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Last updated June 19, 2023

Every piece we write is researched and vetted by a former admissions officer. Read about our mission to pull back the admissions curtain.

How to Pick a College

Key Takeaway

Choosing a college can be a challenging decision, but considering factors such as financial aid, campus visits, interactions with the community, and creating a pros and cons list can help make the process easier and more informed.

Congratulations—you got in! Now that the whirlwind of the college application process is done, you’ve got a big decision on your hands. It may even feel more difficult than applying in the first place.

But sooner or later (hello, May 1!), you’ll have to make up your mind and submit that enrollment deposit. It's time to pick a college.

Let’s go over a few ways to help you decide.

May 1

If you didn’t already know, May 1st is an important date in college admissions. Everyone has agreed that it’s National College Decision Day—the day by which soon-to-be college students must decide on a school and submit their enrollment deposits.

Needless to say, it’s a big day for students and admissions offices alike.

Ways to Make Your Decision

When it comes to making your decision, you’ve got a lot of factors to take into consideration. Hopefully by this point, you’re already familiar with your options. Have you researched everything you can about each school? Have you visited campus? Do you have any lingering questions?

Once you’re sure you have the basics down, it’s time to start narrowing.

Consider financial aid

For the majority of students, financial aid can be one of the most important factors when deciding where to go to college. As unfortunate as it may be, if you simply can’t afford it, your list might be narrowed for you. Or if you have a financial aid offer that’s too good to pass up, the decision might be an easy one.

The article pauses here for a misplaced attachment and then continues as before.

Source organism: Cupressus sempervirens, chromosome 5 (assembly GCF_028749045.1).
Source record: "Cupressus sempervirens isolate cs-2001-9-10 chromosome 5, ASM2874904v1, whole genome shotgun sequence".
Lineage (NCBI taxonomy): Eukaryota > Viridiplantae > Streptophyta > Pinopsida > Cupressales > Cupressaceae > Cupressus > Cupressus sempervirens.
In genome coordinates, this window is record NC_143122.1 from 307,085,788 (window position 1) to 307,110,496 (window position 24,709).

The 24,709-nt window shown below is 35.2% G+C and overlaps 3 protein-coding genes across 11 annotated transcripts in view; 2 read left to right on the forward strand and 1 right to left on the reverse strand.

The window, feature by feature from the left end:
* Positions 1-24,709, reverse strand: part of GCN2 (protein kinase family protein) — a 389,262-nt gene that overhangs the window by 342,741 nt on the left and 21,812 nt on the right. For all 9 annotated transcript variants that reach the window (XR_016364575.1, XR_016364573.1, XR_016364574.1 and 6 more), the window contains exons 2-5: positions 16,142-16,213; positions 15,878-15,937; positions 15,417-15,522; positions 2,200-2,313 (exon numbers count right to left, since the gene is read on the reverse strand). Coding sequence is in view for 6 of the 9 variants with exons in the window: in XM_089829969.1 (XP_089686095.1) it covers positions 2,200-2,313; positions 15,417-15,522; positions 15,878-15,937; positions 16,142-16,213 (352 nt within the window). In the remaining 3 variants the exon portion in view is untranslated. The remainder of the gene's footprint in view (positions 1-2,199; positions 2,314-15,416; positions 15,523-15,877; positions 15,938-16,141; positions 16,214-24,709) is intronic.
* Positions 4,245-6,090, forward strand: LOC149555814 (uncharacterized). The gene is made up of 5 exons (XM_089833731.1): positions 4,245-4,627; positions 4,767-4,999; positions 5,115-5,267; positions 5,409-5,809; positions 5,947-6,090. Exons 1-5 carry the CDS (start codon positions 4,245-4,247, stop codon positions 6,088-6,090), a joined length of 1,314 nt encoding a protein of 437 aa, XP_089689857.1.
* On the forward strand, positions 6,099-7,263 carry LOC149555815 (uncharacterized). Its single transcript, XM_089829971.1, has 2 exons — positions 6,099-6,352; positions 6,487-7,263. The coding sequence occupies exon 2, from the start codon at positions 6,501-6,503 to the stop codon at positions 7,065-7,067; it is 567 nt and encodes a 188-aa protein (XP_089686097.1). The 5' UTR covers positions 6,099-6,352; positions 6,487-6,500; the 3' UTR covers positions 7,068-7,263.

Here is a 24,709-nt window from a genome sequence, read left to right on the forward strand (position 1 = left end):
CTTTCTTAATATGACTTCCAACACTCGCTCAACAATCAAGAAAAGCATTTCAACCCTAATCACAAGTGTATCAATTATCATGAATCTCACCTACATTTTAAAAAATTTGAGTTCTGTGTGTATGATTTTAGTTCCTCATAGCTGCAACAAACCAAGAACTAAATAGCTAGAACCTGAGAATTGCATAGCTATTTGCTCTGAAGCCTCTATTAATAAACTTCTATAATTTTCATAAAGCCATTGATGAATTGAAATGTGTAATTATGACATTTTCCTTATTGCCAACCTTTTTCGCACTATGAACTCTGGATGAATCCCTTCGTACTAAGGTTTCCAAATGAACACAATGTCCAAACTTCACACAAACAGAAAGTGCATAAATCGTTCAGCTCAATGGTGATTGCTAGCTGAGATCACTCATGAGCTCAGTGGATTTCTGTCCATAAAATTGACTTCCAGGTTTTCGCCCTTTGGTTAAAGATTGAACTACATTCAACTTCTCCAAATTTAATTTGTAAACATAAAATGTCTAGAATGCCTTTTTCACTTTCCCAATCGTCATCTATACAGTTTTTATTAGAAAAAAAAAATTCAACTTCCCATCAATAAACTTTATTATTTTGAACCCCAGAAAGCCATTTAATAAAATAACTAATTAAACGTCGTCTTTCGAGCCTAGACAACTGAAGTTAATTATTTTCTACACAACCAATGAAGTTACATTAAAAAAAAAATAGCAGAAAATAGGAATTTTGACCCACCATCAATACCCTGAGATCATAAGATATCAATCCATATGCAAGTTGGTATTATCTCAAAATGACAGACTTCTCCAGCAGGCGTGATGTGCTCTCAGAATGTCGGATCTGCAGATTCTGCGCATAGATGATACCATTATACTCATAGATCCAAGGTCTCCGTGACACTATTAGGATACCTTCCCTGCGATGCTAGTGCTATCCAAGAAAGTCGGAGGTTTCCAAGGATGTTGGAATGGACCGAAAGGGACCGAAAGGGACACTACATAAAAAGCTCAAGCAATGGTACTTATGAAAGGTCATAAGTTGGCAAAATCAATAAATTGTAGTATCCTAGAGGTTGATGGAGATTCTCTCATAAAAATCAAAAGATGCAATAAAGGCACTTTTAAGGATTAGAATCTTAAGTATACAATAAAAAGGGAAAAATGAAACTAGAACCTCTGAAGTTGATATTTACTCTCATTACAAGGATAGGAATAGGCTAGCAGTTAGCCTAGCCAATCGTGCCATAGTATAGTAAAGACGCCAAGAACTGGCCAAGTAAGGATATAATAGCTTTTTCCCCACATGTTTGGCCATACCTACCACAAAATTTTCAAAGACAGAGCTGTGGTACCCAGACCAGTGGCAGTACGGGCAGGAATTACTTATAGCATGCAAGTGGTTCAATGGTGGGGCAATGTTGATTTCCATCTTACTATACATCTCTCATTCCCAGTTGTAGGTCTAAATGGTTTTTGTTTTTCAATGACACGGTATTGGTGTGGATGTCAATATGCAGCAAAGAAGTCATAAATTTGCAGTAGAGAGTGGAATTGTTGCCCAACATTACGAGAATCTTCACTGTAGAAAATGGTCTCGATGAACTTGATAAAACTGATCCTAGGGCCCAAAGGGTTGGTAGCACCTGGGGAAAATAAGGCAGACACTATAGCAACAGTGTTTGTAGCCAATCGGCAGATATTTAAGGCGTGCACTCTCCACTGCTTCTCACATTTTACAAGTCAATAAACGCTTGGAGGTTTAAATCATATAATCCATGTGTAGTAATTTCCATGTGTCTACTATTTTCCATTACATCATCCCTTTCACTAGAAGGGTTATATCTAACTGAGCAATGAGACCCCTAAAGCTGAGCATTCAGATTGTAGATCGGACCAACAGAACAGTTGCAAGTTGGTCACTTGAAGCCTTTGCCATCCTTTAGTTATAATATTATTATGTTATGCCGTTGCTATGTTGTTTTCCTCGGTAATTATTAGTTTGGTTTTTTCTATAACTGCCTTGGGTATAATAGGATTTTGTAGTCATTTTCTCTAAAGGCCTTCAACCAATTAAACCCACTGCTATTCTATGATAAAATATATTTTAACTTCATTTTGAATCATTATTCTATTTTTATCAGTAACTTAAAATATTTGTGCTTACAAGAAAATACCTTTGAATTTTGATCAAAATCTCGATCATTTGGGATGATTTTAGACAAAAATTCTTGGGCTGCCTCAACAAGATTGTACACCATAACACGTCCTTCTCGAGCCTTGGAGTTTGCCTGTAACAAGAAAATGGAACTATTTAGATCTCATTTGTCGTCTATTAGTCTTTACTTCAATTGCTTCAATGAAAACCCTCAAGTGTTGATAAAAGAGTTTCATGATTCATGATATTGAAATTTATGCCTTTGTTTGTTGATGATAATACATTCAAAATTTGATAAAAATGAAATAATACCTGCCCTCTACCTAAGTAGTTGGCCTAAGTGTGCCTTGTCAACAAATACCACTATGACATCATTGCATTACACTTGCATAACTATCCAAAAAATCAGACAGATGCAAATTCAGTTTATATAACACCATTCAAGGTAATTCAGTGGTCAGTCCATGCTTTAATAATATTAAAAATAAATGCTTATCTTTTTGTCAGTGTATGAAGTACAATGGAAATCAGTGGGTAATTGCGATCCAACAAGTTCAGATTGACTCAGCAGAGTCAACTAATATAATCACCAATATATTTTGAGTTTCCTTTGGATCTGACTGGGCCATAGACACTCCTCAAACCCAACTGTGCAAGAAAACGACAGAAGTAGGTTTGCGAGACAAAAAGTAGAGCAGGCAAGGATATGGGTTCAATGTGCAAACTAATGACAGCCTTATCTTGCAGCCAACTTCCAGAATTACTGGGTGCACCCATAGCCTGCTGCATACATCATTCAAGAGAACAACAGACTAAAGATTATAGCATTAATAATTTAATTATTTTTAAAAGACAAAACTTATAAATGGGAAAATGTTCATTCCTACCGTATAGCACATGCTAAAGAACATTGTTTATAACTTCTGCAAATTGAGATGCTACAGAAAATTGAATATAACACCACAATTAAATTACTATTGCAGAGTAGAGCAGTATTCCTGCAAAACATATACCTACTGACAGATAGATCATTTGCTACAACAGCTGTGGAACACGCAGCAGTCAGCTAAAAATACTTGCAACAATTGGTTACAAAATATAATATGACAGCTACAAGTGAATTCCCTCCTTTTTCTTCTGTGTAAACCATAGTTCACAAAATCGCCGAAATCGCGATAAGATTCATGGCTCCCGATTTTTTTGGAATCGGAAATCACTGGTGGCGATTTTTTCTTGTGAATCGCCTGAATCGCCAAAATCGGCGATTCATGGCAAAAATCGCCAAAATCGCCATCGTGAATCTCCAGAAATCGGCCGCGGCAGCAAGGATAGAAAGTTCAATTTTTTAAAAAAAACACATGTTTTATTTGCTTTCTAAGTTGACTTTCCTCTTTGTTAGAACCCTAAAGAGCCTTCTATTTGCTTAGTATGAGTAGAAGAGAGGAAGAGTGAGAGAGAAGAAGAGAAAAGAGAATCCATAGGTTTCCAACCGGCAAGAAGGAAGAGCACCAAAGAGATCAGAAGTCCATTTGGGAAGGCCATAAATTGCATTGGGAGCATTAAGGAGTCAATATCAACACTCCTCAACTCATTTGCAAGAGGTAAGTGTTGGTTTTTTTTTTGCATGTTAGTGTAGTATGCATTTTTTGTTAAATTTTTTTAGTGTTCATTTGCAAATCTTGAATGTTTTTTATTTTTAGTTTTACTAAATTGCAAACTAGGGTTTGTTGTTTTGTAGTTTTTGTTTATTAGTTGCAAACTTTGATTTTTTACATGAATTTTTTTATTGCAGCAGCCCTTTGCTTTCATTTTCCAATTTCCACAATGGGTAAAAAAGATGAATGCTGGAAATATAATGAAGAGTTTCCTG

When comparing financial aid packages between schools, there are a few things to keep in mind:

  1. Remember to compare net costs. Net costs are the total costs you’ll pay to attend an institution. Schools with higher tuition rates often award bigger merit scholarships. A $30,000 scholarship from School A might look better than the $15,000 scholarship from School B. But if School A’s tuition is $70,000 and School B’s is only $30,000, then your net cost would be a whopping $40,000 at School A but a much smaller $15,000 at School B.
  2. Consider other added costs, like travel fares and cost of living. The cost of college isn’t just tuition. There’s also room and board, living expenses, costs for books and school supplies, and travel costs. If you go to a school far away from your home, you’ll probably be paying more in airfare, for example. Don’t forget to factor in these added costs.
  3. Negotiate. This isn’t always possible, but you may be able to negotiate your financial aid package. If you received a larger scholarship from a similar institution, you can try bringing your higher offer to negotiate with another school. It’s worth a shot!
  4. Consider the value add from things like alumni networks or major-specific opportunities. College can be really expensive. You want to make sure you’re getting the most for your money. As you’re looking through your options, be sure to think about how a school’s opportunities and resources will be valuable to you in the future, too.


If you haven’t already visited the campuses, now is the time. It’s hard to make a commitment to a school you haven’t physically been to. Traveling there may be expensive, but it might be worth it considering the investment you’re planning on making in your college education.

Try taking advantage of admitted student days or special visit programs. You’ll be able to get a sense of what the campus is like, and there are often additional activities that admissions offices plan to help you get a feel for what it’d be like to be a student.